Photo Source: Beer Town Austin
What happens when you combine a wicked beard, crazy fun personality, and an affinity towards both beer and bourbon? You get Rob Landerman (aka Ranger Creek Rob). Rob is the head brewer at Ranger Creek Brewing and Distilling in San Antonio, TX. Rob is also a Certified Cicerone ™ , which means he knows his shit. I haven't gotten a chance to tour their brewstillery yet, but the next time I'm in San Antonio, I'm going because I've heard great things about it.
These are some of the most interesting answers I've gotten yet, so enjoy!
What does craft beer mean to you?
Craft beer is a funny term, but I think we need it to differentiate us from mass-produced beer. I don't think all "craft-beer" is any better than mass-produced swill, and I don't think every small brewer has pure intentions. I do think that there is a big movement of Americans going back to hand made, skillfully crafted products across the board, with an emphasis on local, and I think that's a good thing for the health of people and planet. We've been on a bad track towards self-destruction, and I think that as long as a brewery is using high-quality ingredients (even if they are rice and corn), and have the intention of making something honest and pure, hand-crafting it, that is what I'd call CRAFT beer. Handmade, hand-crafted, sourcing local ingredients where possible, being accessible to your drinkers, having a face, and honest intentions. That's not every small producer, so don't let size fool you.
If you could only brew one style of beer, what would it be? And why of course.
What the fuck kind of a question is this?! That's a tough one, man. First of all- do you mean ALE vs LAGER, do you mean an encompassing category, or do you mean one specific style. Either way, it's moot, cause that's a tough one to answer... I think I'd rather have my balls cut off than only be able to brew one style of beer ever again, but if it came to that, the ball-less me would have to settle on the good old American Pale Ale. It's a style that provides sustenance and refreshment, pairs well with many types of food, is drinkable all year long, and has the spot as the original American ale.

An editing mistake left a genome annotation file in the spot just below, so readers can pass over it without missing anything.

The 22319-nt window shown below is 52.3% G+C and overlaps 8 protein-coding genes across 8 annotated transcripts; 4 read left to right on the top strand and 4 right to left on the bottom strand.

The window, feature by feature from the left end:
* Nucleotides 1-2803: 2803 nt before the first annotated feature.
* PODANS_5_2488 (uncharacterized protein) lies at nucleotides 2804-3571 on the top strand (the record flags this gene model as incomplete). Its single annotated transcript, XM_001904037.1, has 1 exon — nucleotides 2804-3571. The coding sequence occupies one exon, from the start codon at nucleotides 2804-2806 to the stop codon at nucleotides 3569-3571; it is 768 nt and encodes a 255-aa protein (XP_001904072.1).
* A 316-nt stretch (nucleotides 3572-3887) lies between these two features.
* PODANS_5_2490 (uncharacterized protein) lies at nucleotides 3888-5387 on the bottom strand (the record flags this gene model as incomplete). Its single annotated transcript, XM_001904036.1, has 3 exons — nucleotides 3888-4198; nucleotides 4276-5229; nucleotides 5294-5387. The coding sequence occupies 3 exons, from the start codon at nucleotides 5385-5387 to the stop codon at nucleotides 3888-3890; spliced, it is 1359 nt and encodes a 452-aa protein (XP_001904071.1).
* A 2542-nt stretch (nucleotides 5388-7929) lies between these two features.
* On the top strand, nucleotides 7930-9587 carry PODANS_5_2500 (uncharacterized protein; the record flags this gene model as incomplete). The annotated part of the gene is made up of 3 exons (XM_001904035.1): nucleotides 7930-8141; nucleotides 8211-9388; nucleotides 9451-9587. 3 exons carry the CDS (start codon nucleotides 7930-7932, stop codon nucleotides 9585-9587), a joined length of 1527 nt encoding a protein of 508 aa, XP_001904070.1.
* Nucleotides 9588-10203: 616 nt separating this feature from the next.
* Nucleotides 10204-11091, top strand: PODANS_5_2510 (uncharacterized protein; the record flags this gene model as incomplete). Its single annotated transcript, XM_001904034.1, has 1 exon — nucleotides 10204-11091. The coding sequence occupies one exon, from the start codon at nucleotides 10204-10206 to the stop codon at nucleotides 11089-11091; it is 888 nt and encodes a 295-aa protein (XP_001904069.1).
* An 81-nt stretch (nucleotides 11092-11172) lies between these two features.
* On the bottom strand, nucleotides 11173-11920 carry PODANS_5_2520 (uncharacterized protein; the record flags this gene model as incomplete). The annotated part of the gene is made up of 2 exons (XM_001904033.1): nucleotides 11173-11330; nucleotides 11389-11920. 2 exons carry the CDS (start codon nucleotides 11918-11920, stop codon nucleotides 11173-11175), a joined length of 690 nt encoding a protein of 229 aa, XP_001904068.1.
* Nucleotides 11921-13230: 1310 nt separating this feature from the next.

How does Ranger Creek differentiate itself from the breweries in the ATX/SA area?
To start with, we are the only combined brewery and distillery in Texas, and the only brewery/distillery in the country making specifically bourbon (to our knowledge). When we came to market, our intention was to release high quality beers that we enjoyed drinking, styles that we found interesting, and specific beers we found unique. The Oatmeal Pale Ale is our take on the American Pale Ale, but back in the day in England, they made oatmeal pale ales. The oats in ours is not a flavor component (though most people think they taste it, oats are pretty flavorless), and we use them rather to give a creamy, fluffy mouthfeel. We wanted to make a little bit more aggressive of a pale ale, so we hop it 5 times through the brewing process with Centennial and Citra hops. We do a very traditional Belgian-style Dark Strong Ale, made with German Noble hops, German Pilsner malt, Belgian specialty malts, and candi-syrup that's produced in Belgium along with local Texas honey. We mash that beer cooler than Americans are used to (146 F), and mash very thin, both factors helping the final product reach full attenuation. We make an English-style Robust Porter, but with malt that we smoke in house, one batch at a time, over local Mesquite wood. And we make a traditional German Dortmunder-style lager using German ingredients. We try to brew for authenticity and flavor. I don't at all think we are better or worse than any other Texas brewery, but we are absolutely different. Everyone's got their own take on styles, and their own execution as well. There's almost no one in TX not making craft beer, but everyone makes different beer, even if the styles are similar or the same. We also have the ability to distill our beers, age them in barrels, then age the beer in its own spirit barrel. We are experimenting with sours right now, and just released the first of 4 barrel aged beers. We just try to keep thinking of stuff that we want to do, and focus more on what we are excited about or interested in tackling, and less on how we can be different. I think different is good, and a wide range of styles, flavors, etc is good for Texas drinkers, but I think Texas brewers have been focusing on things that are exciting and challenging to them rather than on how they can differentiate from everyone else, and the execution comes of alot more honest, I believe. (512)'s Black IPA was doubtfully done out of a quest to be different from the rest of us, and more from a desire to make something they found exciting, and I feel that you can tell when you drink it. It's damn good.
After you unveil your bourbon, can we expect some Bourbon Barrel Aged La Bestia?
Nope, absolutely not. We're going to burn all the barrels, laughing maniacally all the while. Just kiddin ya. We will do an insane amount of barrel aging, because we are going to have an insane amount of barrel aging. The first thing going in our bourbon barrels will be something exciting and infused for our 1 year anniversary beer, coming up in November. After that, we will be bourbon barrel aging an ass-load of our lager, and then brewing new beers just for the purpose of barrel aging. Then we are going to build barrels big enough to put other barrels inside of, so we can barrel age barrel-aged beers. I just mind-fucked you. But seriously, we'll be doing a lot of bourbon barrel aging, and as we produce more spirits (barrel-aged rum, other esoteric whiskeys), the possibilities will be even greater.
Thanks for the questions! I had fun answering them. And seriously, even if you are not drinking MY beer, DRINK TEXAS BEER!
To enjoy more For the Love of Craft Beer, click here.